The use of the now-obsolete SIC code system and the information that it historically provided to the business community was something no one really thought twice about. But did you know that the SIC code system was replaced by the North American Industry Classification System (NAICS) in 1997? The new NAICS system is in use today, and is helping today's decision makers take action on the basis of somewhat skewed statistics.
In developing NAICS, its authors used criteria that re-classified some 68,000 wholesale distribution branch locations (in a variety of industries) as retail establishments. This was in large measure due to the criterion that stated that businesses with "walk-in" trade would automatically be included into the retail pool. So, plumbing counters were viewed as "walk-in" businesses, hence the "loss" of 5,732 plumbing and heating wholesale locations.
These branch locations then "reappeared" under the retail listing of "Other Building Materials Dealers," resulting in the shift of $16.8 billion from the plumbing & heating wholesale sector over to the retail side - a significant number in light of its potential to alter market decision-making.
However, this article is about good news: It's precisely the plight of industries like ours, as well as the electrical distribution industry that "lost" $23 billion through the NAICS implementation, that spurred the Bureau of the Census into action. In fact, it has invited our involvement in the process of changing their criteria so that the next NAICS publication presents a more accurate picture.
Adam Fein, Ph.D., of Pembroke Consulting, who has distinguished himself as an expert in the wholesale distribution field, has been leading the way on behalf of wholesalers throughout the country. He and his colleagues have made excellent inroads with the Bureau executives, and will participate in the group that will be revisiting the classification criteria this year. Early feedback has been very positive.
The bottom line? Manufacturers and others who have used SIC codes (and who are now using NAICS information) to base market decisions are encouraged to bear this in mind. The plumbing & heating wholesale market has not shrunk by $16.8 billion! In fact, when the new NAICS is published, it's entirely possible that we may find even more than the 5,732 locations that we thought we'd lost.
Last month we provided a few examples of the costs of not training. We pointed out that it takes as much as 30-40 times the cost of an error in new sales to make up for the error.
Some may respond that the cost of training also requires 30-40 times the cost of training in new sales to pay for it. The fallacy in that argument is that training provides measurable benefits that directly enhance profitability through reduced errors, reduced turnover, lower risk, higher sales per employee and several other benefits, while errors are simply throwing money down a rat hole.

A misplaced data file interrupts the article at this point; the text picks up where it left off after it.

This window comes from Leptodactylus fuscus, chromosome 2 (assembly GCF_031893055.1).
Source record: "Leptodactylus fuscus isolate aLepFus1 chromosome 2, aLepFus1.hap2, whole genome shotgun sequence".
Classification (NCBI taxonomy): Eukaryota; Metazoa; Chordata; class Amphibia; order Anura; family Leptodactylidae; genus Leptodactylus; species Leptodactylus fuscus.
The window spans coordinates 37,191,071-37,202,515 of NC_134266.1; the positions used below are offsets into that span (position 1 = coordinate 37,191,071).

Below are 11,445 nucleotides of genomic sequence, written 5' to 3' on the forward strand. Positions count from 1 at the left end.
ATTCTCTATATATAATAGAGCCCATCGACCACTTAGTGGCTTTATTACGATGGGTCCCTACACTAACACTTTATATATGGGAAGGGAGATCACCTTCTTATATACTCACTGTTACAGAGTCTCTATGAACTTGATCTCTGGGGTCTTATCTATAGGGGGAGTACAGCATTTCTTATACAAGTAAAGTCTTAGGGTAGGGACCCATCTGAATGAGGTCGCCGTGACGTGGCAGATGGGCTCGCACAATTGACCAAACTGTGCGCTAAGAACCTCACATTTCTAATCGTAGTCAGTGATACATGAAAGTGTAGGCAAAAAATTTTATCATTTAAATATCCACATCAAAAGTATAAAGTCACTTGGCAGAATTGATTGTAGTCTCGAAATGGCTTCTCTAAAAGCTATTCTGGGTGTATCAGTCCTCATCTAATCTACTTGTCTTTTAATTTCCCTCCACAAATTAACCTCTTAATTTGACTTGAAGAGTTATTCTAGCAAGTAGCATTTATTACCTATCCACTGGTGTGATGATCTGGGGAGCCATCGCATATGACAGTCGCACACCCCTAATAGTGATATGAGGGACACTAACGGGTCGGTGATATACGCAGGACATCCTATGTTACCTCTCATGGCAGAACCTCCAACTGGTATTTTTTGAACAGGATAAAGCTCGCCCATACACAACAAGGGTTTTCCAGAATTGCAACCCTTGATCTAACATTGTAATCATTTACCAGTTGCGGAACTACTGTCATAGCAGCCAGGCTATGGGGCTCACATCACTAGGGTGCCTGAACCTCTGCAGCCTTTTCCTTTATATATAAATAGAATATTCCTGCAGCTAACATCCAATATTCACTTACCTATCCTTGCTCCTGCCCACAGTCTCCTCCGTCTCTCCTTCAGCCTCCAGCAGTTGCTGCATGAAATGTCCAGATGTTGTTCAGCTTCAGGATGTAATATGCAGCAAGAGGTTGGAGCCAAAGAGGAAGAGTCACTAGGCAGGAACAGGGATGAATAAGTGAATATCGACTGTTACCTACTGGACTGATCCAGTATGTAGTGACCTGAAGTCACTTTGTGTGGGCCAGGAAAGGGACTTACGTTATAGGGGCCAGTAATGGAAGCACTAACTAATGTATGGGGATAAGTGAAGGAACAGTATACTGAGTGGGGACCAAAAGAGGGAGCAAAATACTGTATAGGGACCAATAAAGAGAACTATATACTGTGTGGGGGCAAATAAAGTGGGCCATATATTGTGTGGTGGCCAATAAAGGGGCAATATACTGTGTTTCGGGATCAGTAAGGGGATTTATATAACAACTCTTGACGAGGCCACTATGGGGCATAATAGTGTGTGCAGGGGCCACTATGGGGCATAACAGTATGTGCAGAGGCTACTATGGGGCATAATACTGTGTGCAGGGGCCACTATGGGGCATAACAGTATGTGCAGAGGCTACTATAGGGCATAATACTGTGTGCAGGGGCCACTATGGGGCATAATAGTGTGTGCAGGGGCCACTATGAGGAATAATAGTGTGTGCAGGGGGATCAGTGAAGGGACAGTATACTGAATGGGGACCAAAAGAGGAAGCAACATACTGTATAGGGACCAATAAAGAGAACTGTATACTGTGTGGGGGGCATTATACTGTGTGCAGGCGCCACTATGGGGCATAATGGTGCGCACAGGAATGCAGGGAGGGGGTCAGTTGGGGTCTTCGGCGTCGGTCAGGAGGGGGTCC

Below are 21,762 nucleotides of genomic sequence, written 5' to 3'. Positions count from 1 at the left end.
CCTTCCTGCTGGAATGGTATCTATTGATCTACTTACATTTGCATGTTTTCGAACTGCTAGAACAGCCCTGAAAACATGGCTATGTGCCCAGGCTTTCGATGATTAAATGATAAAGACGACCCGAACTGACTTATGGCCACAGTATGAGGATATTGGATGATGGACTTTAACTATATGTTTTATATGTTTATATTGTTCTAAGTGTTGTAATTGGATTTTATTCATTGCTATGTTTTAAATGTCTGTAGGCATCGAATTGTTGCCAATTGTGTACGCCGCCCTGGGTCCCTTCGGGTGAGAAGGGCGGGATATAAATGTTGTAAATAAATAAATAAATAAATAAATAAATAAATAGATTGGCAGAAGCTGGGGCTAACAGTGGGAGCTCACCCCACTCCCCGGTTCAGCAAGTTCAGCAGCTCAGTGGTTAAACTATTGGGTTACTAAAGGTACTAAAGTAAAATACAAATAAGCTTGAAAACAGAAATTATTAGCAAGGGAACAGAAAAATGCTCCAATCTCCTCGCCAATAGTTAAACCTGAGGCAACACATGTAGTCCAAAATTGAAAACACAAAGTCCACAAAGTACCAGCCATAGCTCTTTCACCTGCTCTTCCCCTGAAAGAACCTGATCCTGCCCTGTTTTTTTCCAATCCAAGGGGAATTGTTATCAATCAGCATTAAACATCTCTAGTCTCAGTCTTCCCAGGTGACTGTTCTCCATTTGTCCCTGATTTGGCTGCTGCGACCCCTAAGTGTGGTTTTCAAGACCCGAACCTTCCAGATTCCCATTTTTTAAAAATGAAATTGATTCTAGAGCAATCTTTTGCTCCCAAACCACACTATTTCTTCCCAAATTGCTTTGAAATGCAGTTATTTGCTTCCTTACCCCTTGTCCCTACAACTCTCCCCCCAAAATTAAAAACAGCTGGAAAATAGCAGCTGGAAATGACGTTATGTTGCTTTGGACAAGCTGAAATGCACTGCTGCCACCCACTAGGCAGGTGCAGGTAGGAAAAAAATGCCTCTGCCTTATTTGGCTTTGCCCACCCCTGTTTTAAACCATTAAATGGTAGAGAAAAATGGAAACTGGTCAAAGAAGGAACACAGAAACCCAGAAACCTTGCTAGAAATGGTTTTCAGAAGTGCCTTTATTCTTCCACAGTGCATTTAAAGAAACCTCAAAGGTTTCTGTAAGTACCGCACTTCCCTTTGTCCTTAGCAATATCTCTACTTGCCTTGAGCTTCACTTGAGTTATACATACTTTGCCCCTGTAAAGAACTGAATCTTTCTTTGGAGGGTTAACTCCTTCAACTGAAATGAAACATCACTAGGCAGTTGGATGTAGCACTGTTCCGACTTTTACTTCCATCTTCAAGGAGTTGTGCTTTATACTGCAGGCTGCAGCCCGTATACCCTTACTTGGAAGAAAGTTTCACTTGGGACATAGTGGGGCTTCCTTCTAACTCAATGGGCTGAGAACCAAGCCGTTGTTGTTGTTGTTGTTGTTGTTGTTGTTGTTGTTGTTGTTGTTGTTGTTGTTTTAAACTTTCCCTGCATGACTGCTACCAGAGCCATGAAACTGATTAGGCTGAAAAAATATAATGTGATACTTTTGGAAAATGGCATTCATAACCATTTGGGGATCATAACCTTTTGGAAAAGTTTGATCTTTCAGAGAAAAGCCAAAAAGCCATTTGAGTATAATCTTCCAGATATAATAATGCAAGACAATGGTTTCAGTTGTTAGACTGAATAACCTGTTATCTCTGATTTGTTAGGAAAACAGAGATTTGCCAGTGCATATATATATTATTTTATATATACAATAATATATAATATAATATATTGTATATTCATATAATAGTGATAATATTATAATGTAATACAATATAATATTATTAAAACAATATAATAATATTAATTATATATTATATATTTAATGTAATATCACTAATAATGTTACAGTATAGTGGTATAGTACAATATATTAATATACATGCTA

That said, it's important to spend training funds intelligently by ensuring that training is targeted at training problems, that the impact of training is leveraged with other human performance components such as compensation and performance reviews, and that the tools and systems are in place to maximize performance. Training must also focus on job requirements, critical profitability measures and company issues that increase risk and liability like safety, security and sexual harassment.
Calling All ManagersOn March 24-27, the Education Foundation will host the Institute for Distribution Management 2002 in Indianapolis. Over the two-day period the Institute will offer 12 workshops/seminars that align well with job requirements, skills needed for operations excellence and knowledge that builds the individual's communication skills and distribution business literacy.
In order for a company to get the most profit-building results from its investment in training, the company needs to leverage the excellence the training offers with the greatest potential impact on company profitability.
Here are a few suggestions to help you get the most benefit from sending your employees to IDM 2002.
n "Cover" the Institute: Most companies send more than one person to the Institute. Since it offers 3 concurrent workshops per day, you can maximize the value to the company by making sure all workshops are covered. In general, the workshops fall into the areas of branch and operations management; sales and sales management; and personal and management skills.
n Share the IDM resources: All workshops provide extensive handouts with lecture summaries, checklists and other resources. Use these to compile a comprehensive management reference that can be made available to everyone in the branch.
n Target the attendees against the most appropriate workshops: Take a few minutes with your management team to identify your desired business results for the coming year. Examine existing job descriptions and recent performance reviews. Identify the thorny issues your company faces. Compare these to the program descriptions and make strategic selections of the workshops.